Under U.S. patent law, patents may be used to protect any new and useful process, machine, manufacture, or composition of matter, or any new and useful improvement thereof (typically referred to as “inventions”). In other words, “anything made by a human.” A patent cannot be obtained for a mere suggestion or idea, anything that naturally occurs, the laws of nature or observations of a natural process. A patentable invention needs to meet three primary legal criteria:
To be “useful,” the invention must have a useful purpose and must exist and/or be operational (typically referred to a “reduced to practice”). For example, if a patent application covers a new chemical compound, the patent applicant must demonstrate that the chemical compound can be made in the described form. If it covers a process, the patent application must demonstrate that the process actually works as described. The invention cannot be purely theoretical and unproven. Research data is typically presented in the application to meet this requirement. If data is not available, it is much more difficult (and expensive) to convince a patent office that the invention is actually useful.
The invention cannot be previously described in any printed publication (by the inventor or anyone else), or have been in public use, on sale, or otherwise available to the public before the patent application is filed. Most countries require “absolute novelty”, meaning all patent rights are lost on the date of first publication, sale or public use. The United States, however, has a grace period of one year after the first public description, use or sale to file a patent application. For universities, printed publications most often consist of academic journal articles, but it is important to note that conference presentations/posters, YouTube videos, or even press releases are considered publications.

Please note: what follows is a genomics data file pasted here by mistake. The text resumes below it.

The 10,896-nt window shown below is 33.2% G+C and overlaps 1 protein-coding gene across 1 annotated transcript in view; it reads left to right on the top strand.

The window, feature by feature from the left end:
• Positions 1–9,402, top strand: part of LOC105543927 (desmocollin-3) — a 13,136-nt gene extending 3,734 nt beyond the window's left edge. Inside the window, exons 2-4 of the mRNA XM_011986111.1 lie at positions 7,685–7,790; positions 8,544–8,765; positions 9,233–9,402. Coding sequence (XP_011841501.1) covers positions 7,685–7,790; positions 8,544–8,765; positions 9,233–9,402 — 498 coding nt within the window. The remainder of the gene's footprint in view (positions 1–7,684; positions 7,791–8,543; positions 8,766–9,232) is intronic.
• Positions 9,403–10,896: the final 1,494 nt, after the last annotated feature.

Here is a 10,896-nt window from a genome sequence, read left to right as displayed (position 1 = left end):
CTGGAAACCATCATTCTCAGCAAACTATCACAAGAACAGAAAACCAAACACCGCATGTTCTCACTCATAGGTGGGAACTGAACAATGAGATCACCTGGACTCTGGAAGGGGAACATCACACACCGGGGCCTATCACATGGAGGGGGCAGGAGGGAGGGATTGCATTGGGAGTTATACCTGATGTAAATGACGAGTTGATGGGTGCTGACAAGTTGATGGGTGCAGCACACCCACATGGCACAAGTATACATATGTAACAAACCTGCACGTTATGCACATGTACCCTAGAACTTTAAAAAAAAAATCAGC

Not all publications automatically result in lost patent rights. Under U.S. patent law, a publication must be “enabling” to affect patent rights. In other words, the publication must expressly make obvious all of the elements of the invention, so a person with the requisite skills could replicate the invention based on the publication. For example, if an abstract of a potential conference presentation describes the impressive results obtained through a new process, but does not describe the process itself beyond a generic reference, the abstract is likely not enabling. Similarly, if a presentation slide describes the general properties or performance of a new material, but does not provide the specific chemical structure, it is likely not enabling.
An invention must also be “non-obvious”, meaning the subject matter of the invention must be sufficiently different from what has been previously used or described. For example, the substitution of one color for another, or changes in size, are ordinarily not patentable. In the simplest terms, there must have been an “aha!” or “eureka!” moment that led to an insight that resulted in the invention – an insight that a person with typical skills in the relevant field would not necessarily have had.